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CWU expects art history program to draw students regionally

ELLENSBURG — Central Washington University’s newest degree program has been a long time coming, and this fall it will finally become a reality.

After ironing out the details for the past 18 months, the Department of Art + Design will be introducing a Bachelor of Arts in Art History, giving a number of current students an opportunity to pursue their passion without having to go elsewhere. The new degree offering will also provide an incentive for art history aficionados to consider Central.

“There are a lot of students who are excited about art history — more than you might think,” said Dr. Erika Pazian, a CWU assistant professor who has been developing the curriculum since she arrived on campus in 2021. “We were the only public university in Washington without an art history major, and we have seen some students transfer out because we don’t offer one. I’ve wanted to do something like this since I came to CWU two years ago, and I’m really excited to get it started.”

Pazian worked closely with Department Chair Gregg Schlanger and Professor Dr. Ellen Avitts over the past year and a half to establish the parameters for the program. Interim Dean of the College of Arts and Humanities Jason Knirck gave the Art + Design faculty the official go-ahead last fall, and the rest is (art) history.

“Jason was very supportive, and the process went fairly smoothly,” Pazian said, adding that the degree was approved by the Faculty Senate in January. “The biggest question was ‘what additional resources do you need?’ But we didn’t need any. We have all the faculty we need, and many of the required credits are already offered in the department.”

Pazian noted that the Art History BA program is highly interdisciplinary, offering ample crossover with other Art + Design degrees. The new program features 29 required credits—including Surveys in European Art, Art Beyond the West, Recent Art, and Methods and Theories of Art History—all of which will be taught by Pazian and Avitts.

The remaining credits will come from studio art courses (9-12 credits), upper division art history courses (20 credits), and related area courses (11-15 credits), such as American Indian Culture, Asian Studies, Black Diaspora Studies, and Museum Studies.

“This degree fulfills many of CWU’s goals, and it will provide great opportunities for our increasingly diverse student body,” Pazian said. “The art history field is largely monochromatic, and we are excited to help our own students go on to grad school so they can contribute to the diversity that is lacking in the profession.”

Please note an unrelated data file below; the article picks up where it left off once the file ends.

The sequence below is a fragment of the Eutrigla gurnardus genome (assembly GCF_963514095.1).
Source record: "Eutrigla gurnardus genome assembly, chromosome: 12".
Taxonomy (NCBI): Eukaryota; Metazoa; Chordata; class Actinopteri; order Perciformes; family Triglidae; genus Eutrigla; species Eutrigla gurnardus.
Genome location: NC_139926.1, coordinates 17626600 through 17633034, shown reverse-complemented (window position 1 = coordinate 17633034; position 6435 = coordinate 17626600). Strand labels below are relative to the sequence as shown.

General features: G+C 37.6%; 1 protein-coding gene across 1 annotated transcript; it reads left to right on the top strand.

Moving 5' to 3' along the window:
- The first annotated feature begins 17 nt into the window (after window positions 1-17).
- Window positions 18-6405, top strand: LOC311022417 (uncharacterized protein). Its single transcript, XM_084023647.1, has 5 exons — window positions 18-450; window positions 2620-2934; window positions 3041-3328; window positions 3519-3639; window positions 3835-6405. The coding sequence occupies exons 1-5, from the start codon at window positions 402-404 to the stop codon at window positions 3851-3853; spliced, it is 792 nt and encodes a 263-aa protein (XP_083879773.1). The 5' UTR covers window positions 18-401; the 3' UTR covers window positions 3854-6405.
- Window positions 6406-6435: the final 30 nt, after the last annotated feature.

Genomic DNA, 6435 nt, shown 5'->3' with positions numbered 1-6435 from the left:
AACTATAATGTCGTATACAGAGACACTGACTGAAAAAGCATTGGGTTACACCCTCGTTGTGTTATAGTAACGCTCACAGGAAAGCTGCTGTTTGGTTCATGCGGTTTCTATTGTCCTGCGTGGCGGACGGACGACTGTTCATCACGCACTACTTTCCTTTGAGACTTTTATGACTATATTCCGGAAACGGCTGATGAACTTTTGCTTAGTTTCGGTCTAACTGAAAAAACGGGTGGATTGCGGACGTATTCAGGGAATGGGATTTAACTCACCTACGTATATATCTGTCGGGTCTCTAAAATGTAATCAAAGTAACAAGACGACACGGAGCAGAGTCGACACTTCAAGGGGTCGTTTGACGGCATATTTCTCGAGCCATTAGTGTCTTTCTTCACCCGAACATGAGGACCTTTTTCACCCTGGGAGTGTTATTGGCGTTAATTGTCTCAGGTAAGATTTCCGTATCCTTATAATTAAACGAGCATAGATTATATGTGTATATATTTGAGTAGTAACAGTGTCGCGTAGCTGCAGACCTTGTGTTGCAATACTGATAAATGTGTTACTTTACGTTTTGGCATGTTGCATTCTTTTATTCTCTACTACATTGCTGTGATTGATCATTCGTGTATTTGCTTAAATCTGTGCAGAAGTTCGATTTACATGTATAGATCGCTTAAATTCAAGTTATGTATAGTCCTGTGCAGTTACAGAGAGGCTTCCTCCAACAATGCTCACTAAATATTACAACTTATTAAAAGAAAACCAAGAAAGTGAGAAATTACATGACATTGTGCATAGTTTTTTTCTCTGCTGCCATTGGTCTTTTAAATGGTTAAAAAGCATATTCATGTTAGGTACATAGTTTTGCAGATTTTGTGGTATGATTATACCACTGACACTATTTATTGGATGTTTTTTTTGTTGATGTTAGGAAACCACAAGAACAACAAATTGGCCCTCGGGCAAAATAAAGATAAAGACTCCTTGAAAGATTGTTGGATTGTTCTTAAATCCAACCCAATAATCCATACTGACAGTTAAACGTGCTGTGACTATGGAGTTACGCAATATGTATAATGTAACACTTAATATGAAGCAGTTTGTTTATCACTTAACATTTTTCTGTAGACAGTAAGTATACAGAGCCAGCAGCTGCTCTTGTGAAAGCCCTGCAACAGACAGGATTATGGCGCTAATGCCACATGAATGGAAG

Pazian explained that art history is often viewed as a “field for the elite,” and she is seeking to help remove that notion from the conversation.

“There are a lot of career opportunities, including specific positions that are trying to address the issue of diversity,” she said. “We want people to know that this really is a field that students from any background can feel like they are a part of.”

One of the goals of the new Art History BA program is to “globalize the curriculum,” so that the instruction is not centered around only art from the United States and Europe. That’s where the idea for the Art Beyond the West course arose. Pazian will be taking a class to Mexico City this fall to give her students an entirely new perspective.

“We want our students to receive a global education so they can see themselves in the art we are talking about,” she said. “We have heard students say they enjoy learning about Latin American art. They know it exists, but they haven’t been exposed to the historical context. It really means a lot to me that we’re going to be able to offer something like this.”

Now that the new program is officially in place, three CWU students — Ivy Shearer, Joshua Collins and Van Parsons — will be graduating with art history degrees next spring. Pazian also pointed to her first “recruit,” Elle Seidensticker of Cashmere, who will be a freshman this fall.

“Elle’s senior project was to shadow someone in a career of interest,” said Pazian, who also serves as her department’s faculty liaison for College in the High School. “She wants to be an art history professor, so she came to campus and shadowed me for a day. That experience solidified her decision to pursue a degree in art history at CWU—and we’re confident she’s the first of many.”

Pazian added that she has high hopes for the program in the years to come. She applauded the efforts of her colleagues, specifically Schlanger and Avitts, and she believes the art history discipline will soon become a valuable recruitment tool for CWU.

“This is the most supportive studio art faculty I’ve ever worked with, and they all see how art history connects with what they’re doing,” Pazian said. “Art history has many real-world applications, and I would love to see it become the fastest-growing major on campus.”

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CONTRIBUTED PHOTO/CWU

A CWU class art walk around campus, with a stop in Black Hall, in fall 2022.